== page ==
The researchers used the comprehensive Earth System Model (ESM2G), a climate-carbon cycle model developed by the National Oceanic and Atmospheric Administration's Geophysical Fluid and Dynamics Laboratory (GFDL), to simulate how carbon and climate interacted with vegetation, soil and marine ecosystems between 1861 and 2005. The GFDL model predicted changes in climate and in atmospheric concentrations of carbon dioxide based on fossil fuel emissions of carbon. Uniquely, the model also predicted emissions from land-use changes—such as deforestation, wood harvesting and forest regrowth—that occurred from 1700 to 2005.

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From 1862-2005, human influence on the land spread (white areas, with cyan areas indicating undisturbed land), but during the mid-20th century humans significantly changed how they use the land. People have increasingly restored forests and adopted agriculture that, while larger scale, is higher yield, the researchers found. Many of the white areas correlate with the green, carbon-absorbing areas indicated on the animation above. As human land-use changed, industries and automobiles continued to steadily emit carbon dioxide that contributed to a botanical boom that further removed carbon from the atmosphere. Although a greenhouse gas and pollutant, carbon dioxide also is a plant nutrient. Credit: Video by Sergey Malyshev, Department of Ecology and Evolutionary Biology

"Unless you really understand what the land-use processes are it's very hard to say what the system will do as a whole," said Shevliakova, who worked with corresponding author Stephen Pacala, Princeton's Frederick D. Petrie Professor in Ecology and Evolutionary Biology; Sergey Malyshev, a professional specialist in ecology and evolutionary biology at Princeton; GFDL physical scientists Ronald Stouffer and John Krasting; and George Hurtt, a professor of geographical sciences at the University of Maryland.

"After the 1940s and 1950s, if you look at the land-use change trajectory, it's been slowed down in the expansion of agriculture and pastures," Shevliakova said. "When you go from extensive agriculture to intensive agriculture you industrialize the production of food, so people now use fertilizers instead of chopping down more forests. A decrease in global deforestation combined with enhanced vegetation growth caused by the rapid increase in carbon dioxide changed the land from a into a carbon sink."

For scientists, the model is a significant contribution to understanding the terrestrial carbon sink, Saleska said. Scientists only uncovered the land-based about two decades ago, while models that can combine the effects of and vegetation growth have only been around for a little more than 10 years, Saleska said. There is work to be done to refine climate models and the Princeton-led research opens up new possibilities while also lending confidence to future climate projections, Saleska said.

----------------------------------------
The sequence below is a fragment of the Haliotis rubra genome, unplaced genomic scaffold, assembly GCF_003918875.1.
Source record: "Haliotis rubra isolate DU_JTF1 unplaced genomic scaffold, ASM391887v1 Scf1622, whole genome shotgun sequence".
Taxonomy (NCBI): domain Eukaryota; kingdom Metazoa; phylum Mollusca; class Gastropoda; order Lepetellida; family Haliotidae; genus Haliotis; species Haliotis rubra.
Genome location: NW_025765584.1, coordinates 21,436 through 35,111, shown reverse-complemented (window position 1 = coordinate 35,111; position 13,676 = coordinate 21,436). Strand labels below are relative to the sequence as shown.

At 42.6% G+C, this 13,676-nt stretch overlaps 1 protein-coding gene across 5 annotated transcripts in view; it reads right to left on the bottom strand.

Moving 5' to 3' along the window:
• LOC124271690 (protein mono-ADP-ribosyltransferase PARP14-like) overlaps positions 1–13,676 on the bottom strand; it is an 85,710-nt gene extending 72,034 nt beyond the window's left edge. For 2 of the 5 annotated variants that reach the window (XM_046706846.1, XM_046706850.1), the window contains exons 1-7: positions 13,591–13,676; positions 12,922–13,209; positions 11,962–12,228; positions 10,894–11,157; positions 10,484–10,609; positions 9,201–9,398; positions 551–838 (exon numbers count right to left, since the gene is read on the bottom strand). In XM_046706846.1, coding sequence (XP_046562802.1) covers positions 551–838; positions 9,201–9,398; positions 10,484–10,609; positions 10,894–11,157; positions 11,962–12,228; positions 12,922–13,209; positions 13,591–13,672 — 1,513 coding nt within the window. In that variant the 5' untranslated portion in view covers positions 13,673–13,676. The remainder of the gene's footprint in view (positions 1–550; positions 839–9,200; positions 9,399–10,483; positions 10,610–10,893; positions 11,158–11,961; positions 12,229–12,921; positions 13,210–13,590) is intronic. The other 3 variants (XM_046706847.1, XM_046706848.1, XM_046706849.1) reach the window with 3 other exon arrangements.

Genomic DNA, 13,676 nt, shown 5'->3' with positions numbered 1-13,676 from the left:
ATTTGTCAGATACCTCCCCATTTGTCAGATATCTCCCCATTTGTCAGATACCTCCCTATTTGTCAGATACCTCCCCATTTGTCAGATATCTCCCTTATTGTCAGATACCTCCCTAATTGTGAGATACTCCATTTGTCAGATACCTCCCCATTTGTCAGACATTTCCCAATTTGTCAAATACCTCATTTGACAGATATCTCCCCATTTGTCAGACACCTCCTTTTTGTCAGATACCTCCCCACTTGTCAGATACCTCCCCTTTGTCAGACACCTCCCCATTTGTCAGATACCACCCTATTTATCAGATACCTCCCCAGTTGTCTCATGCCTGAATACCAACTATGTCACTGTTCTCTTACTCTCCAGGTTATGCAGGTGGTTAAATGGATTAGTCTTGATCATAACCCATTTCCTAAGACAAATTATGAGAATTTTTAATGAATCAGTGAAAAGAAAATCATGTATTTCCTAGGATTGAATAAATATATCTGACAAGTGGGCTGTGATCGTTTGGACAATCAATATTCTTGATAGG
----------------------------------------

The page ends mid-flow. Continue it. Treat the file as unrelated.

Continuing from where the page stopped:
"A unique value of this study is that it simulates the past, for which, unlike the future, we have observations," Saleska said. "Past observations about climate and carbon dioxide provide a test about how good the model simulation was. If it's right about the past, we should have more confidence in its ability to predict the future."

Explore further: NASA sees Tropical Storm playing polo with western Mexico

More information: The paper, "Historical warming reduced due to enhanced land carbon uptake," was published Oct. 15 in the Proceedings of the National Academy of Sciences. www.pnas.org/content/early/201… /1314047110.abstract

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foolspoo
1.7 / 5 (9) Oct 16, 2013
you mean without life, life cant survive?

Plantae is here BECAUSE of the abundance of carbon. Earth will have a very simple time solving this dilemma many believe we are creating. hopefully, there are not too many millions displaced in the coming centuries.
grondilu
2 / 5 (13) Oct 16, 2013
There is a talk from Freeman Dyson called "heretical thoughts about science and society" where he described the problem of carbon dioxide in the atmosphere as mostly a problem of land management. Seems that it's not such an heretical thought, after all.

The talk is available on YouTube.
Sanescience
1.3 / 5 (8) Oct 16, 2013
Does anyone know any specific studies using principles behind PV=nRT to calculate the share of elevated temperature measurements at the surface from the increased weight (pressure) of gases released into the atmosphere?
PoppaJ
1.7 / 5 (12) Oct 16, 2013
The study is fundamentally flawed. No plants, no people, no animals, no life no carbon production. Worthless article.
Neinsense99
3.5 / 5 (11) Oct 17, 2013
The study is fundamentally flawed. No plants, no people, no animals, no life no carbon production. Worthless article.

You live in a universe where volcanoes do not exist? Where carbon is not one of the more common elements (after hydrogen and oxygen)? Where the planet Venus does not exist?
VendicarE
3.5 / 5 (8) Oct 17, 2013
Does anyone know any specific studies using principles behind PV=nRT to calculate the share of elevated temperature measurements at the surface from the increased weight (pressure) of gases released into the atmosphere?" - sanescience

The formula isn't applicable because the origin of the extra gas comes from a chemical change that produces gas. Hence the initial temperature of the gas is determined by the energy of the reaction.

Past the initial production the temperature is determined by the gas it is released into, the radiative environment, and it's spectra, none of which are addressed by that gas equation.
Neinsense99
3.7 / 5 (6) Oct 17, 2013
The study is fundamentally flawed. No plants, no people, no animals, no life no carbon production. Worthless article.

You live in a universe where volcanoes do not exist? Where carbon is not one of the more common elements (after hydrogen and oxygen)? Where the planet Venus does not exist?

I meant to type hydrogen and helium, but oxygen, too, is relatively common. Carbon is one of the ten most common elements in the galaxy. http://en.wikiped...Universe
Sanescience
1.5 / 5 (4) Oct 21, 2013
Wow, I guess people don't like questions on science discussions anymore :-P

@VendicarE: Thanks for your attempt at reasoning an answer for how the pressure gradient of the atmosphere is not a factor in ground temperature but I'm looking for published material.